In Defense of Dead Poets

Collection of Poetry photo by Flickr user vintagecat

Collection of Poetry photo by Flickr user vintagecat

I know that St. Valentine’s Day is over at this point, but I’d like to start this piece off with a few declarations of love.  I love literature and some poetry.  I love the teachers who have helped me to be more imaginative, to find what really captures my heart, to be more human.  I love The Atlantic (the magazine, although the ocean is great too).  I love Dead Poets Society.

I do not love this recent criticism of Dead Poets Society in The Atlantic.

The author, Kevin Dettmar, who has a PhD in English, argues that this movie provides a weak defense of the importance of the humanities, particularly as they are compared to disciplines seen as more employable (science, technology, engineering, math, etc.).  As education administrators consider the value of the humanities, Dr. Dettmar sees a few differing versions of the humanities in the debate, and isn’t impressed with what Dead Poets Society has to offer. “The most alarming version—one, I’m arguing,” Dettmar writes, “that has been propagated by Dead Poets Society—is what I’ve taken to calling ‘sentimental humanities:’ humanities content stripped of all humanities methodology and rigor.”

I understand the concerns regarding employability, the tough spot humanities professors find themselves in, and their legitimate desire to be taken seriously, as indeed they should be.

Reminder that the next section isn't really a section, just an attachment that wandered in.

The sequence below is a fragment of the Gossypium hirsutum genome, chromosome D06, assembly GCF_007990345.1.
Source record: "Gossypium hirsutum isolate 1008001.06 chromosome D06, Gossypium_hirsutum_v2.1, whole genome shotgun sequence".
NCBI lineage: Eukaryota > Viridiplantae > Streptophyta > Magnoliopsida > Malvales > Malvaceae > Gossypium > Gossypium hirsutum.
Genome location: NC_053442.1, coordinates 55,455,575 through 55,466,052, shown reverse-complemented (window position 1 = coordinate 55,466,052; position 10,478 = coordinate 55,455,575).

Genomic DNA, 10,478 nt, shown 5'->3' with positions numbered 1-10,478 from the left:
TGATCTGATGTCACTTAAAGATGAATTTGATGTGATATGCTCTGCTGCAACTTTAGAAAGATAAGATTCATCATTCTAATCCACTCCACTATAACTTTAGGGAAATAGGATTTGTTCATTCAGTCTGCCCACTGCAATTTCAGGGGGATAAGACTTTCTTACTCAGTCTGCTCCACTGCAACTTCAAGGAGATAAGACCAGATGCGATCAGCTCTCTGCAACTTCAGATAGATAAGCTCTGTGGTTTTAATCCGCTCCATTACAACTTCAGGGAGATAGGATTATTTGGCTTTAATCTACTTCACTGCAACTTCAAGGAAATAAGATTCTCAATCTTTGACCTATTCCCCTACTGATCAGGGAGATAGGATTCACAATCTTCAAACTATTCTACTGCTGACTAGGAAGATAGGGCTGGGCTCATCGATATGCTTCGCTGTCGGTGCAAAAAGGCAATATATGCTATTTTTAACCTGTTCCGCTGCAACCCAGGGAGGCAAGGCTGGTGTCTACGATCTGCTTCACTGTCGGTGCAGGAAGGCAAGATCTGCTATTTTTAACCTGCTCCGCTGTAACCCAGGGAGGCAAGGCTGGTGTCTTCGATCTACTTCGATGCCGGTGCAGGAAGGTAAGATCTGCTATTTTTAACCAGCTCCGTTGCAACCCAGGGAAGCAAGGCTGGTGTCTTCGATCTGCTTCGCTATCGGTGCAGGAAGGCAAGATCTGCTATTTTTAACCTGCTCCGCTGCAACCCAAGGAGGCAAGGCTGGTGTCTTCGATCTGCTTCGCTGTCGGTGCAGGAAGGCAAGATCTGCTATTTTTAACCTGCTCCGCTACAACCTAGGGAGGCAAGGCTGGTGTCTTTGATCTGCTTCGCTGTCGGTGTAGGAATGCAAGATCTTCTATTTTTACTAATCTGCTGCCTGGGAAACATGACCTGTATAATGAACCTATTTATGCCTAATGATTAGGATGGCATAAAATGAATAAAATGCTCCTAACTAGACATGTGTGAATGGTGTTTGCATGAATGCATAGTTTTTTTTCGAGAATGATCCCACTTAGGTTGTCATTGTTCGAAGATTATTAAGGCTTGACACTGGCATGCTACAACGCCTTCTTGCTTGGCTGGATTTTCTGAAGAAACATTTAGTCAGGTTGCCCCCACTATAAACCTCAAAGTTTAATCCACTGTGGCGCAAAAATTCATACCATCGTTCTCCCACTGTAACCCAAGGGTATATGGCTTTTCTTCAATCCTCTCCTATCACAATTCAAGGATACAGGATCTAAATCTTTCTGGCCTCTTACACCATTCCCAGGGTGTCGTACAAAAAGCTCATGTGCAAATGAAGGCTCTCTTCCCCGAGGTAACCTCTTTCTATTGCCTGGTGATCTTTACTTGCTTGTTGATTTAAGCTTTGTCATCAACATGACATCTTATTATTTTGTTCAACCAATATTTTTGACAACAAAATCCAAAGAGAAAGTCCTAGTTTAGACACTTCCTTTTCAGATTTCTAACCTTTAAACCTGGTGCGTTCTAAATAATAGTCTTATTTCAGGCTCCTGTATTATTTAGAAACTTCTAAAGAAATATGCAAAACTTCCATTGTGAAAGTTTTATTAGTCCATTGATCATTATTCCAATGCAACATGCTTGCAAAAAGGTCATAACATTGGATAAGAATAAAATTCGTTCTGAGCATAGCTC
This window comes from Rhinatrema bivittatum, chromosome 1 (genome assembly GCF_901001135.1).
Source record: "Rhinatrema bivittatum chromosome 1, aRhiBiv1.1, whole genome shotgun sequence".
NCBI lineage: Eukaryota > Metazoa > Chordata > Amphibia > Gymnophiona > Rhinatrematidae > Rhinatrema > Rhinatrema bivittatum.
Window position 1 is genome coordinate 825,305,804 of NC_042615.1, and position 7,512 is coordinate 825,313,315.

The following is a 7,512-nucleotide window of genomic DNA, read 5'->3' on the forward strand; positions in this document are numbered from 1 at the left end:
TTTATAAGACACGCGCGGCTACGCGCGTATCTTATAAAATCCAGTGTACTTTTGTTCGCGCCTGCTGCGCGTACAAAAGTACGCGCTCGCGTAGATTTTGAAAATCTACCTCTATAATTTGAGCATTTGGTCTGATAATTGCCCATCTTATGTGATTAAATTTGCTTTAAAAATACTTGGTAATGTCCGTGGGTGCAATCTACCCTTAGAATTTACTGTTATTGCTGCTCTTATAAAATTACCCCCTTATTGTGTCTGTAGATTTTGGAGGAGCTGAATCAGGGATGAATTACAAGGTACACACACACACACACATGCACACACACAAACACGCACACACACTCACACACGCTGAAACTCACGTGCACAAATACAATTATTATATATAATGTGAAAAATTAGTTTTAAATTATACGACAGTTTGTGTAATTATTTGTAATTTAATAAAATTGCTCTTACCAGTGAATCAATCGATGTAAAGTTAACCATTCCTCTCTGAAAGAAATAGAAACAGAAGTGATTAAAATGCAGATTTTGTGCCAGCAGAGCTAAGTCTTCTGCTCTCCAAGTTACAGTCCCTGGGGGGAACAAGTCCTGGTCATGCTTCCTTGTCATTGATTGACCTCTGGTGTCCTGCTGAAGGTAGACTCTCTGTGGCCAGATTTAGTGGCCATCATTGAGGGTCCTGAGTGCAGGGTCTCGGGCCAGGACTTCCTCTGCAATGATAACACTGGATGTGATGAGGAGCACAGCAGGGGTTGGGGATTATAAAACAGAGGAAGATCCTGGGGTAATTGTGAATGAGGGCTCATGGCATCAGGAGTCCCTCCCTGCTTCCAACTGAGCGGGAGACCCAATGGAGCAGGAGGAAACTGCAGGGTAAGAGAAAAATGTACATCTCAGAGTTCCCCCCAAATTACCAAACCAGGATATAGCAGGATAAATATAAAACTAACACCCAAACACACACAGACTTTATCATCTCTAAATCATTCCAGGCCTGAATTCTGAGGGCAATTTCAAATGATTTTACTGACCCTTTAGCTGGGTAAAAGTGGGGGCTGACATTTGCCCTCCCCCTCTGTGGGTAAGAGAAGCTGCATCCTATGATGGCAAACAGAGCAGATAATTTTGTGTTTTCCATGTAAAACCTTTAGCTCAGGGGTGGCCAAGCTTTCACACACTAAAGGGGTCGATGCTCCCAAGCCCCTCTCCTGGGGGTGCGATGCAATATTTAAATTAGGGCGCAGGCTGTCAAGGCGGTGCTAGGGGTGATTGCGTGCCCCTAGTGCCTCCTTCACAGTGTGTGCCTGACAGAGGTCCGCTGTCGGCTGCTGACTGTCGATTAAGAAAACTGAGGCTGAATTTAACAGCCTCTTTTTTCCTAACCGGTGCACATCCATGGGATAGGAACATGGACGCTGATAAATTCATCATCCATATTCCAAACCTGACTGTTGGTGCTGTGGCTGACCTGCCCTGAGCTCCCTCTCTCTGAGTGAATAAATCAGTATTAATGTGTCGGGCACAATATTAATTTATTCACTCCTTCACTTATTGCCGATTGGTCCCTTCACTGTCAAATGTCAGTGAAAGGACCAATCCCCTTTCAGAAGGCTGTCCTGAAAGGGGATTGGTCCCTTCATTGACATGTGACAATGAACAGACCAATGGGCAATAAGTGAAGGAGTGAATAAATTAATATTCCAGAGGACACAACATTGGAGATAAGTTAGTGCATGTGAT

I do not understand why Dr. Dettmar focuses primarily on the methodological lessons to be learned from literary analysis.  Close reading and critical thought are incredible skills to be developed, to be sure, but by casting aside the “sentimental,” emotive potential of the humanities, Dr. Dettmar abandons a hugely important point he ought to make.

In the movie, the students’ encounter with poetry and the manner in which it is presented captures their imagination, makes them more invested in their learning, helps them discover their passions, and, through them, injects a vibrancy into their school that had been lacking.

These experiences, precisely because they are sentimental, make these boys more human.  And this is exactly the argument that Dr. Dettmar and other advocates for the humanities ought to be promoting, not disowning.  If the critics of the humanities think they have found a great weakness by pointing out that these subjects engage affects and not just intellects, stand up and declare victory!

Is the role of educators to make sure that people get jobs?  Or ought they be more concerned that people get jobs? Do employers want soulless automatons mindlessly going through a daily routine?  Or do they want vibrant, motivated men and women who know what makes them passionate and can think creatively on their feet?

An honest, meaningful encounter with the humanities makes us more aware of what it means to be human.  It pulls at our heartstrings.  It makes us sing, laugh, dance, and cry.  And it makes us leap up on our desks and shout, “Oh Captain, my Captain!”

 ******

Collection of Poetry photo by Flickr user vintagecat; it can be found here.

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